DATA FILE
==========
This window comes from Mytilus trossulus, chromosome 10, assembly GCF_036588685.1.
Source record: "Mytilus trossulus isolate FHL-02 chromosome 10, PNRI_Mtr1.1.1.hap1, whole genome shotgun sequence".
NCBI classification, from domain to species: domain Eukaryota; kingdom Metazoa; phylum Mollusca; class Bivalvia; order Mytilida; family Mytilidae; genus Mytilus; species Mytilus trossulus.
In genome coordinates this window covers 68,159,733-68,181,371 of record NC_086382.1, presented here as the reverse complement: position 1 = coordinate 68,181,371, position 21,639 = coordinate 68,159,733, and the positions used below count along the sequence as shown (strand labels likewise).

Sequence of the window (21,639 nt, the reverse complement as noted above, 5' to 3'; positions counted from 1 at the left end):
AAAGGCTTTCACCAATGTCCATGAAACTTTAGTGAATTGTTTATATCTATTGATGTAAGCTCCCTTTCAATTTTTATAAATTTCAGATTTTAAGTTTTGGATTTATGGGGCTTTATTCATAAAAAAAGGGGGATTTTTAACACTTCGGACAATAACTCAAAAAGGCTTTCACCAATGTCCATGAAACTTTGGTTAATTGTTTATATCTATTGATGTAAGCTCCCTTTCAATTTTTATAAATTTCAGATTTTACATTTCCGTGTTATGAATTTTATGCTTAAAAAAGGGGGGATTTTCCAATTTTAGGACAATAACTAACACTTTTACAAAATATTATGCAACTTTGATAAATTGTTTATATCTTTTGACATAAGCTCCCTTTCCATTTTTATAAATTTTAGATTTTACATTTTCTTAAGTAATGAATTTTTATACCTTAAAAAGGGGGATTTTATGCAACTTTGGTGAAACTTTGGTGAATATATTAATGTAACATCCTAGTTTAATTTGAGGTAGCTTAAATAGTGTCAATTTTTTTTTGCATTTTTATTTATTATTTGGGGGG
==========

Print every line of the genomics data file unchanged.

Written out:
This window comes from Mytilus trossulus, chromosome 10, assembly GCF_036588685.1.
Source record: "Mytilus trossulus isolate FHL-02 chromosome 10, PNRI_Mtr1.1.1.hap1, whole genome shotgun sequence".
NCBI classification, from domain to species: domain Eukaryota; kingdom Metazoa; phylum Mollusca; class Bivalvia; order Mytilida; family Mytilidae; genus Mytilus; species Mytilus trossulus.
In genome coordinates this window covers 68,159,733-68,181,371 of record NC_086382.1, presented here as the reverse complement: position 1 = coordinate 68,181,371, position 21,639 = coordinate 68,159,733, and the positions used below count along the sequence as shown (strand labels likewise).

Sequence of the window (21,639 nt, the reverse complement as noted above, 5' to 3'; positions counted from 1 at the left end):
AAAGGCTTTCACCAATGTCCATGAAACTTTAGTGAATTGTTTATATCTATTGATGTAAGCTCCCTTTCAATTTTTATAAATTTCAGATTTTAAGTTTTGGATTTATGGGGCTTTATTCATAAAAAAAGGGGGATTTTTAACACTTCGGACAATAACTCAAAAAGGCTTTCACCAATGTCCATGAAACTTTGGTTAATTGTTTATATCTATTGATGTAAGCTCCCTTTCAATTTTTATAAATTTCAGATTTTACATTTCCGTGTTATGAATTTTATGCTTAAAAAAGGGGGGATTTTCCAATTTTAGGACAATAACTAACACTTTTACAAAATATTATGCAACTTTGATAAATTGTTTATATCTTTTGACATAAGCTCCCTTTCCATTTTTATAAATTTTAGATTTTACATTTTCTTAAGTAATGAATTTTTATACCTTAAAAAGGGGGATTTTATGCAACTTTGGTGAAACTTTGGTGAATATATTAATGTAACATCCTAGTTTAATTTGAGGTAGCTTAAATAGTGTCAATTTTTTTTTGCATTTTTATTTATTATTTGGGGGG